If work is moving away, why are big technologies still developing?


Facebook, meanwhile, has more aggressively planned to let its workers work from anywhere. In May, after long emphasizing the importance of engineering hubs, Facebook CEO Mark Zuckerberg launched a new target of 50% remote work. The same month, Facebook unveiled a refreshed design for its new campus in Menlo Park, called Willow Village, with space for 3,400 workers and 1,700 homes. The company continues to expand its presence in other Bay Area cities, and Zuckerberg told employees Facebook still sees use for all of its current and planned space.

So what gives? Much of it comes down to simple math: The giants of Silicon Valley are growing too fast to loosen their grip on physical space – even if, in some cases, they want to. In the time of Zuckerberg remote work comments, internal investigations showed most employees were eager to return to the office, and Zuckerberg said the transition to remote work could take 10 years. Meanwhile, in the last year alone, Facebook increased its workforce by 13,000 people, mostly in products and engineering, bringing the total number of employees to over 58,000. Alphabet added 16,000 for a total of 135,000. These figures do not include the thousands of entrepreneurs who operate their campuses.

Deep in the pandemic, “it’s easy to lose sight of the big picture,” says Mark Muro, a senior researcher at the Brookings Institution, who studies how cities attract high-tech development. For decades, Muro searched for evidence of decentralization – the diffusion of talent and wealth enabled by the so-called “distance death. The idea was that technology would allow people to work from anywhere, which would make offices and cities less relevant. What we have was the opposite. Fast-growing tech companies have clustered in a few cities, as have what Muro defines as “innovation” jobs in science and technology. Other cities have grown and tech companies have grown elsewhere. But tech hubs like San Jose and Seattle just grows faster.

The latest wave of growth in these places has been broadly defined by Big Tech, but it builds on the benefits of the past, says Margaret O’Mara, a historian at the University of Washington who has chronicled the many suspected deaths of Silicon Valley since the 1950s. Today’s tech companies have grown out of the benefits of an unusual setting: universities, infrastructure, wealth and talent from the local semiconductor industry (itself fueled by contract lucrative government). These new businesses then applied the benefits of proximity to their workplaces. She highlights the early plans for the Pixar campus, when founder Steve Jobs crafted a single, centrally located bathroom bank. Point? A fortuitous innovation. (More bathrooms would be built.) Companies like Google would come to set the agenda for a generation of desks in which integrated benefits and services blurred the lines between work and life.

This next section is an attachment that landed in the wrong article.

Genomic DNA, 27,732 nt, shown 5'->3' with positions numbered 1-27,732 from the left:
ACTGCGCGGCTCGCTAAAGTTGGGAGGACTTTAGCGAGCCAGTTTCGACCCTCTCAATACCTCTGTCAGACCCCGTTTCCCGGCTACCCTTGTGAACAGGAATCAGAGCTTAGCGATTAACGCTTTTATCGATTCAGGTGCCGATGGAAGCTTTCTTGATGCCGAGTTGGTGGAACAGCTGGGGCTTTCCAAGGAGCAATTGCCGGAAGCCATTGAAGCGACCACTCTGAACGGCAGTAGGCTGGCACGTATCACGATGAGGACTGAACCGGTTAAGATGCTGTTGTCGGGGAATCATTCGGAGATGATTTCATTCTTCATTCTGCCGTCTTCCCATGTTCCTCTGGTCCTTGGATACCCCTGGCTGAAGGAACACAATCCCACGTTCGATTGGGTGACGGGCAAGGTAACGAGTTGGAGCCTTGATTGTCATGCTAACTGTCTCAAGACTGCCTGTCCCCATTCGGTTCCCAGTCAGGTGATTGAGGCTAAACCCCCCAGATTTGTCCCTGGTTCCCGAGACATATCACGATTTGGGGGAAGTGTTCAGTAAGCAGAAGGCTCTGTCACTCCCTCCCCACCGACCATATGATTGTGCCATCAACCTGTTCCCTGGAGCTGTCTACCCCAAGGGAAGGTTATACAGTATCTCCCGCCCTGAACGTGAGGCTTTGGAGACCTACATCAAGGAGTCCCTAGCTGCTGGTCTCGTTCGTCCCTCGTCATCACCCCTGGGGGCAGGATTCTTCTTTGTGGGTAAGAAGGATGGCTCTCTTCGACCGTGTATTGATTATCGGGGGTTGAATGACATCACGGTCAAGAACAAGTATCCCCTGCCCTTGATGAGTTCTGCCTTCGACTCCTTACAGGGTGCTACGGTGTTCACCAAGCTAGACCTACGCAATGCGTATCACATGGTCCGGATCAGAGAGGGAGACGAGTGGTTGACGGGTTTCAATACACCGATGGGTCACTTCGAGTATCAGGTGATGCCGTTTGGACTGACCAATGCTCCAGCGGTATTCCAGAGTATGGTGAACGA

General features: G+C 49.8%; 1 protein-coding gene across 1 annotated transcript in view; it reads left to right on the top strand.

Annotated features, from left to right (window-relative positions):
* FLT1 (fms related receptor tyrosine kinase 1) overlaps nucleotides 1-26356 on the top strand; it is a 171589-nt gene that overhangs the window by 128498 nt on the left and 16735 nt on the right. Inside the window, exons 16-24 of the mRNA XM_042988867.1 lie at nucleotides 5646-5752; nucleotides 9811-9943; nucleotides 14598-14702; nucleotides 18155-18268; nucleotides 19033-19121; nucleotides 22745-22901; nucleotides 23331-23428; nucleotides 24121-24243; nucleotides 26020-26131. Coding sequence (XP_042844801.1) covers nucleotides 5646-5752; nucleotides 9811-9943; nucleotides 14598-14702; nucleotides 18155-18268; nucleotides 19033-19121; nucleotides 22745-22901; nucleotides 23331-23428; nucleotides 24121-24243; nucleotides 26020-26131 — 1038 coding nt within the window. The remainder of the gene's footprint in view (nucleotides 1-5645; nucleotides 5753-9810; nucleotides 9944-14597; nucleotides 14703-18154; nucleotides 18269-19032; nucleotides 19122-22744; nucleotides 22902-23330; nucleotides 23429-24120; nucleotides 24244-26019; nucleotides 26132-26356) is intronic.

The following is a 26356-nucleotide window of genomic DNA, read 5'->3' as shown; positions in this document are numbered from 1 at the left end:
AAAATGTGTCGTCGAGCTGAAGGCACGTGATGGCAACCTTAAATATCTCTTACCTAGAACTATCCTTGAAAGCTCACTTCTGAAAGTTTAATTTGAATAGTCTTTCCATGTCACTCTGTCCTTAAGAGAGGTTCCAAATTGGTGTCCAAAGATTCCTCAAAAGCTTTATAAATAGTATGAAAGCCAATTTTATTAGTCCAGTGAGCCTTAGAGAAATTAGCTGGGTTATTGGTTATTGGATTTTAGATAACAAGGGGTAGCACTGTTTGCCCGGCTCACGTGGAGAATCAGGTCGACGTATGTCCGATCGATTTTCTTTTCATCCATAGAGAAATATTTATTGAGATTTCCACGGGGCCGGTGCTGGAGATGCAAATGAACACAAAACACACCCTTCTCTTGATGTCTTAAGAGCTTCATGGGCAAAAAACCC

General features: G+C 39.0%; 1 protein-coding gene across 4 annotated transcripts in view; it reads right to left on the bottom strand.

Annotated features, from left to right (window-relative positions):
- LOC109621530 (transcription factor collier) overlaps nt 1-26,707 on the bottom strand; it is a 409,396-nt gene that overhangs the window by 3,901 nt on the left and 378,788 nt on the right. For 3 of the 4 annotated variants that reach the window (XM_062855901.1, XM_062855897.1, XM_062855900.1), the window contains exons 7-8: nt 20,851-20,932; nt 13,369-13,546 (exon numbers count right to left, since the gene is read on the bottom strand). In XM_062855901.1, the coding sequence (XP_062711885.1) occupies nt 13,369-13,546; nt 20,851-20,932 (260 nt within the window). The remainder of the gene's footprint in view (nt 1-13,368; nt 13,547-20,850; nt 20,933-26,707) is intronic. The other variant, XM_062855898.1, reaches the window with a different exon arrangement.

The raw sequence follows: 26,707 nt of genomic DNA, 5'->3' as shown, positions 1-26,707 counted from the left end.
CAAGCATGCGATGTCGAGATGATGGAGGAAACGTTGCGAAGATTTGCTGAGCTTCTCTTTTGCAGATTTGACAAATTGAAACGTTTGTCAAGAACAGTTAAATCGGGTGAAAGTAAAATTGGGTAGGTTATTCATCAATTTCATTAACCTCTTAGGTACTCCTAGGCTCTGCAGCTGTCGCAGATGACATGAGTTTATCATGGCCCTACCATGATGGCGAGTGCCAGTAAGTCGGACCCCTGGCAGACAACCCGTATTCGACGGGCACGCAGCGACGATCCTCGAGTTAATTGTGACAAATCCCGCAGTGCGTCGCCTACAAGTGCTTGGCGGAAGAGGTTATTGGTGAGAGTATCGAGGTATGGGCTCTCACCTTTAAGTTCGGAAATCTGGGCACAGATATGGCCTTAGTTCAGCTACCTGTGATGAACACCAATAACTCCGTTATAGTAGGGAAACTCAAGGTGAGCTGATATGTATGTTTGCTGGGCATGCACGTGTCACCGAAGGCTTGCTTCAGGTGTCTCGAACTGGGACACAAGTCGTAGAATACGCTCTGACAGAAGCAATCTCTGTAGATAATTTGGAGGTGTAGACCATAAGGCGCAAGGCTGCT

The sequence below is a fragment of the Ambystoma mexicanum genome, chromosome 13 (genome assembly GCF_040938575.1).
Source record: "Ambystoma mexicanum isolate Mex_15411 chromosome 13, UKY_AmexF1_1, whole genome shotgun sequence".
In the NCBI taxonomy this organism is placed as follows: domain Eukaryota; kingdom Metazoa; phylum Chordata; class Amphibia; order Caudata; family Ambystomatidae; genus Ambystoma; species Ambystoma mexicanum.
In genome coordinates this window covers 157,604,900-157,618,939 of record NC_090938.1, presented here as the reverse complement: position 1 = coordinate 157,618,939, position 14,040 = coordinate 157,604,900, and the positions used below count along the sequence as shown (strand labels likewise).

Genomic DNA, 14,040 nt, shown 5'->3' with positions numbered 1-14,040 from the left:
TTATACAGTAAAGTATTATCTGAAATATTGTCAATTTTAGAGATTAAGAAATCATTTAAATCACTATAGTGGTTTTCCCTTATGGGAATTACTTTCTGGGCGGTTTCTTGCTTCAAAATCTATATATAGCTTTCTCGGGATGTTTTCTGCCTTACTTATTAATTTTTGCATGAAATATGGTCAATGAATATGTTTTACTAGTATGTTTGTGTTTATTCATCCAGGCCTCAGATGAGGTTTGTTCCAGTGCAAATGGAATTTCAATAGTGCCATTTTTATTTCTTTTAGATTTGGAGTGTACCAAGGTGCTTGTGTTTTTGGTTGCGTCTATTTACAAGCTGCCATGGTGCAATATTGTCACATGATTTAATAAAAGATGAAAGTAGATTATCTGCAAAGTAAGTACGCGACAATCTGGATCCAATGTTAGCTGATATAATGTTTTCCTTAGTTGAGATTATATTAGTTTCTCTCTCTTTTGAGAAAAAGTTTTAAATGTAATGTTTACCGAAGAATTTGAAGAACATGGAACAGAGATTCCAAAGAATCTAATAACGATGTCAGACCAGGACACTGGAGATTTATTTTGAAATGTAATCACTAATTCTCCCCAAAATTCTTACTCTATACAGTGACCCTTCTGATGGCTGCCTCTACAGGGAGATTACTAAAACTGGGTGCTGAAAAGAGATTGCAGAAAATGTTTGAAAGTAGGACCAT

This focus on face-to-face collaboration has turned these growing offices into centers of gravity themselves – hubs for investors looking for Google talent, marketing companies that manipulate the Twitter logo, companies of manufacturing that help Apple to make new prototypes. Then there are the startups, which emerge and tap into the great pool of technological talent and are often absorbed there. Despite perpetual complaints about the Bay Area – its high costs and taxes, its social problems – this engine continues to run well. “It’s not just the proximity to big companies,” says O’Mara. “It’s the proximity to the ecosystem from which large companies come. The whole jam.

The pandemic has accelerated the evolution of ideas about proximity, but many were already underway before the pandemic, she adds. A natural consequence of success is that companies disperse. They are establishing bases elsewhere, often choosing relevant university centers for specialist teams, and perhaps larger centers in major cities with a wide range of talent. (Hence the recent buying spree of Amazon, Facebook and Google in midtown Manhattan.) Remote working was booming before the pandemic, especially among small businesses. For now, however, decamps tend to be the exceptions – often larger, older businesses that need to cut costs and cut costs. As Walesh of San Jose notes, his city’s most publicized pandemic departure – the HP Enterprise headquarters in Houston – was not a departure at all. Tech workers mostly stay; the difference is where the taxes are deposited.

With most people still working remotely, it’s hard to draw long-term conclusions, says Robert Sammons, director of research in the Bay Area of ​​Cushman & Wakefield, a real estate brokerage firm. One thing we do know, he says, is that markets like San Francisco overheated before the virus. Costs were hardly a barrier for the wealthy tech giants, but small businesses were excluded, and even the largest companies struggled to find enough space downtown. Tech campuses were also evolving. They had become more dispersed, reflecting a desire to be closer to where people actually live. The new proposals have included more housing and less office space, often in response to pressure from communities facing skyrocketing housing costs, but also reflecting the changing needs of businesses themselves. Google’s San Jose project is typical of this model: closer to where many employees live, and every square inch of space doesn’t need to contain a desk.

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